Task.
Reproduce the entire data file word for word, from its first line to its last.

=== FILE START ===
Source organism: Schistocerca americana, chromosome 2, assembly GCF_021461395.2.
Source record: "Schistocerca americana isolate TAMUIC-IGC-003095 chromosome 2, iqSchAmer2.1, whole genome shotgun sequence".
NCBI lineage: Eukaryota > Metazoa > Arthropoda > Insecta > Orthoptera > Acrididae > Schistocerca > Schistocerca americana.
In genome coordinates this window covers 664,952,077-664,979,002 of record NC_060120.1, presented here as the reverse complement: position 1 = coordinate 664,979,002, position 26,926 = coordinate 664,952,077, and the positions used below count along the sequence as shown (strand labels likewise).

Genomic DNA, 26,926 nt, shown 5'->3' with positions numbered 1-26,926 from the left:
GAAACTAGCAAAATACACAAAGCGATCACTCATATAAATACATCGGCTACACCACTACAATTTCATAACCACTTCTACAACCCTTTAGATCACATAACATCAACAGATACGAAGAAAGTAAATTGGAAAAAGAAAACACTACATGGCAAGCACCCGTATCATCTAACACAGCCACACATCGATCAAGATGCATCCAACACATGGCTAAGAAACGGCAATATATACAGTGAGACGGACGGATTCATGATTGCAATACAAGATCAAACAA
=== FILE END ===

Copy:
Source organism: Schistocerca americana, chromosome 2, assembly GCF_021461395.2.
Source record: "Schistocerca americana isolate TAMUIC-IGC-003095 chromosome 2, iqSchAmer2.1, whole genome shotgun sequence".
NCBI lineage: Eukaryota > Metazoa > Arthropoda > Insecta > Orthoptera > Acrididae > Schistocerca > Schistocerca americana.
In genome coordinates this window covers 664,952,077-664,979,002 of record NC_060120.1, presented here as the reverse complement: position 1 = coordinate 664,979,002, position 26,926 = coordinate 664,952,077, and the positions used below count along the sequence as shown (strand labels likewise).

Genomic DNA, 26,926 nt, shown 5'->3' with positions numbered 1-26,926 from the left:
GAAACTAGCAAAATACACAAAGCGATCACTCATATAAATACATCGGCTACACCACTACAATTTCATAACCACTTCTACAACCCTTTAGATCACATAACATCAACAGATACGAAGAAAGTAAATTGGAAAAAGAAAACACTACATGGCAAGCACCCGTATCATCTAACACAGCCACACATCGATCAAGATGCATCCAACACATGGCTAAGAAACGGCAATATATACAGTGAGACGGACGGATTCATGATTGCAATACAAGATCAAACAA